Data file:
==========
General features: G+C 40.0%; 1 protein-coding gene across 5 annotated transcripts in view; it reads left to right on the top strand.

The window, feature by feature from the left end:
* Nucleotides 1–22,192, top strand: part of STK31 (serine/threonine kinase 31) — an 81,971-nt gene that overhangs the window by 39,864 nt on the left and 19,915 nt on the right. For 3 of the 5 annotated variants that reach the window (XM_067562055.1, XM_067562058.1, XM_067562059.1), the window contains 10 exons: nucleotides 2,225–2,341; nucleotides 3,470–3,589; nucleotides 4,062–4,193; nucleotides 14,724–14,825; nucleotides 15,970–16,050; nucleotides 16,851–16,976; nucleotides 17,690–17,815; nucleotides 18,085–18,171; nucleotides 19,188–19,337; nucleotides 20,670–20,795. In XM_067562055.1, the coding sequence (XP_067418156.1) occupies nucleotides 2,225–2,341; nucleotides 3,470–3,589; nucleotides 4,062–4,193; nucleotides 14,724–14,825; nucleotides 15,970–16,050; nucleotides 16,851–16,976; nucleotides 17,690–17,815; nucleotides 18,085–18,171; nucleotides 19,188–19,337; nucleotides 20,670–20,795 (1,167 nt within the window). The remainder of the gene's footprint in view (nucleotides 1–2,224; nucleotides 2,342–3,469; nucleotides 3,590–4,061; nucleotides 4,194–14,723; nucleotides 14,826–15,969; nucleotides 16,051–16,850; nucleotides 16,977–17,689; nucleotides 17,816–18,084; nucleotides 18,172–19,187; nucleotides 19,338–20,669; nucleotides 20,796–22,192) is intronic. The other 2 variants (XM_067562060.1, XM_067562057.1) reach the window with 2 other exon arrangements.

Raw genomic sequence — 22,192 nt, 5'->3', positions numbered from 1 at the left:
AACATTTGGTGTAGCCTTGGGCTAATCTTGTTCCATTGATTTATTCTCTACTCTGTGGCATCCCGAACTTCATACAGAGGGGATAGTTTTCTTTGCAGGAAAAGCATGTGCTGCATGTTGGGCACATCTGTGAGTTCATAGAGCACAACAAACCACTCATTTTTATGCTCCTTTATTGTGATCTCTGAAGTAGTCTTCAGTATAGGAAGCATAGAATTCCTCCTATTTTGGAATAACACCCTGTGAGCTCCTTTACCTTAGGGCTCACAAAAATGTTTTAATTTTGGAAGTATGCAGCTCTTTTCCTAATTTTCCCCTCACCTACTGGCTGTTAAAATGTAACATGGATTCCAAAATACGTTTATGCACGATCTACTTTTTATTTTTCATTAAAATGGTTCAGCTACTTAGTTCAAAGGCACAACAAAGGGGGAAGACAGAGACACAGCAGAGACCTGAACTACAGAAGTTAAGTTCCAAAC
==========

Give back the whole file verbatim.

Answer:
General features: G+C 40.0%; 1 protein-coding gene across 5 annotated transcripts in view; it reads left to right on the top strand.

The window, feature by feature from the left end:
* Nucleotides 1–22,192, top strand: part of STK31 (serine/threonine kinase 31) — an 81,971-nt gene that overhangs the window by 39,864 nt on the left and 19,915 nt on the right. For 3 of the 5 annotated variants that reach the window (XM_067562055.1, XM_067562058.1, XM_067562059.1), the window contains 10 exons: nucleotides 2,225–2,341; nucleotides 3,470–3,589; nucleotides 4,062–4,193; nucleotides 14,724–14,825; nucleotides 15,970–16,050; nucleotides 16,851–16,976; nucleotides 17,690–17,815; nucleotides 18,085–18,171; nucleotides 19,188–19,337; nucleotides 20,670–20,795. In XM_067562055.1, the coding sequence (XP_067418156.1) occupies nucleotides 2,225–2,341; nucleotides 3,470–3,589; nucleotides 4,062–4,193; nucleotides 14,724–14,825; nucleotides 15,970–16,050; nucleotides 16,851–16,976; nucleotides 17,690–17,815; nucleotides 18,085–18,171; nucleotides 19,188–19,337; nucleotides 20,670–20,795 (1,167 nt within the window). The remainder of the gene's footprint in view (nucleotides 1–2,224; nucleotides 2,342–3,469; nucleotides 3,590–4,061; nucleotides 4,194–14,723; nucleotides 14,826–15,969; nucleotides 16,051–16,850; nucleotides 16,977–17,689; nucleotides 17,816–18,084; nucleotides 18,172–19,187; nucleotides 19,338–20,669; nucleotides 20,796–22,192) is intronic. The other 2 variants (XM_067562060.1, XM_067562057.1) reach the window with 2 other exon arrangements.

Raw genomic sequence — 22,192 nt, 5'->3', positions numbered from 1 at the left:
AACATTTGGTGTAGCCTTGGGCTAATCTTGTTCCATTGATTTATTCTCTACTCTGTGGCATCCCGAACTTCATACAGAGGGGATAGTTTTCTTTGCAGGAAAAGCATGTGCTGCATGTTGGGCACATCTGTGAGTTCATAGAGCACAACAAACCACTCATTTTTATGCTCCTTTATTGTGATCTCTGAAGTAGTCTTCAGTATAGGAAGCATAGAATTCCTCCTATTTTGGAATAACACCCTGTGAGCTCCTTTACCTTAGGGCTCACAAAAATGTTTTAATTTTGGAAGTATGCAGCTCTTTTCCTAATTTTCCCCTCACCTACTGGCTGTTAAAATGTAACATGGATTCCAAAATACGTTTATGCACGATCTACTTTTTATTTTTCATTAAAATGGTTCAGCTACTTAGTTCAAAGGCACAACAAAGGGGGAAGACAGAGACACAGCAGAGACCTGAACTACAGAAGTTAAGTTCCAAAC